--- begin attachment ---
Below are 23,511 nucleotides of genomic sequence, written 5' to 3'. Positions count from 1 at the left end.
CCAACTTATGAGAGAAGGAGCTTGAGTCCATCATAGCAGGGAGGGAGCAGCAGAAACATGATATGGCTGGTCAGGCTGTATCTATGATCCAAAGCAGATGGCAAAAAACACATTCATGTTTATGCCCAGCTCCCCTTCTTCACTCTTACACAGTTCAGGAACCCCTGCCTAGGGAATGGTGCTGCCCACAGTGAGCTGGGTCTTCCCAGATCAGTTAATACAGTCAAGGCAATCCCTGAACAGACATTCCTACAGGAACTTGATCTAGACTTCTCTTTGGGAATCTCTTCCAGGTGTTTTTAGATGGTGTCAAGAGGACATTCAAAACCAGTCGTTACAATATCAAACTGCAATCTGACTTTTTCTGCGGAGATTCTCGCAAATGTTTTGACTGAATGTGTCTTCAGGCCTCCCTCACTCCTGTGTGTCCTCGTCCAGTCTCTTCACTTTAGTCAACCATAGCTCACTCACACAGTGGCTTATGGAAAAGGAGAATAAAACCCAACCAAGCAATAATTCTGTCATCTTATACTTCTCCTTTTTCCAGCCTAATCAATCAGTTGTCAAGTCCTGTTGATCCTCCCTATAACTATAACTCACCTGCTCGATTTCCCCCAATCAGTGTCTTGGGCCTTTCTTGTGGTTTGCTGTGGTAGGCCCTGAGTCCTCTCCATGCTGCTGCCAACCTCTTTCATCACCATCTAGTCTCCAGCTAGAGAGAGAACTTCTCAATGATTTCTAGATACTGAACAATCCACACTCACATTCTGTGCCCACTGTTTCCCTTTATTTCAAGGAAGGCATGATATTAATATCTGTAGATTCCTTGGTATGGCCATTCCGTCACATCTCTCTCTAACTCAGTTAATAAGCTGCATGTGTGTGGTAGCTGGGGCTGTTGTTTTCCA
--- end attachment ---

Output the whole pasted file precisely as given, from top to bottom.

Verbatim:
Below are 23,511 nucleotides of genomic sequence, written 5' to 3'. Positions count from 1 at the left end.
CCAACTTATGAGAGAAGGAGCTTGAGTCCATCATAGCAGGGAGGGAGCAGCAGAAACATGATATGGCTGGTCAGGCTGTATCTATGATCCAAAGCAGATGGCAAAAAACACATTCATGTTTATGCCCAGCTCCCCTTCTTCACTCTTACACAGTTCAGGAACCCCTGCCTAGGGAATGGTGCTGCCCACAGTGAGCTGGGTCTTCCCAGATCAGTTAATACAGTCAAGGCAATCCCTGAACAGACATTCCTACAGGAACTTGATCTAGACTTCTCTTTGGGAATCTCTTCCAGGTGTTTTTAGATGGTGTCAAGAGGACATTCAAAACCAGTCGTTACAATATCAAACTGCAATCTGACTTTTTCTGCGGAGATTCTCGCAAATGTTTTGACTGAATGTGTCTTCAGGCCTCCCTCACTCCTGTGTGTCCTCGTCCAGTCTCTTCACTTTAGTCAACCATAGCTCACTCACACAGTGGCTTATGGAAAAGGAGAATAAAACCCAACCAAGCAATAATTCTGTCATCTTATACTTCTCCTTTTTCCAGCCTAATCAATCAGTTGTCAAGTCCTGTTGATCCTCCCTATAACTATAACTCACCTGCTCGATTTCCCCCAATCAGTGTCTTGGGCCTTTCTTGTGGTTTGCTGTGGTAGGCCCTGAGTCCTCTCCATGCTGCTGCCAACCTCTTTCATCACCATCTAGTCTCCAGCTAGAGAGAGAACTTCTCAATGATTTCTAGATACTGAACAATCCACACTCACATTCTGTGCCCACTGTTTCCCTTTATTTCAAGGAAGGCATGATATTAATATCTGTAGATTCCTTGGTATGGCCATTCCGTCACATCTCTCTCTAACTCAGTTAATAAGCTGCATGTGTGTGGTAGCTGGGGCTGTTGTTTTCCA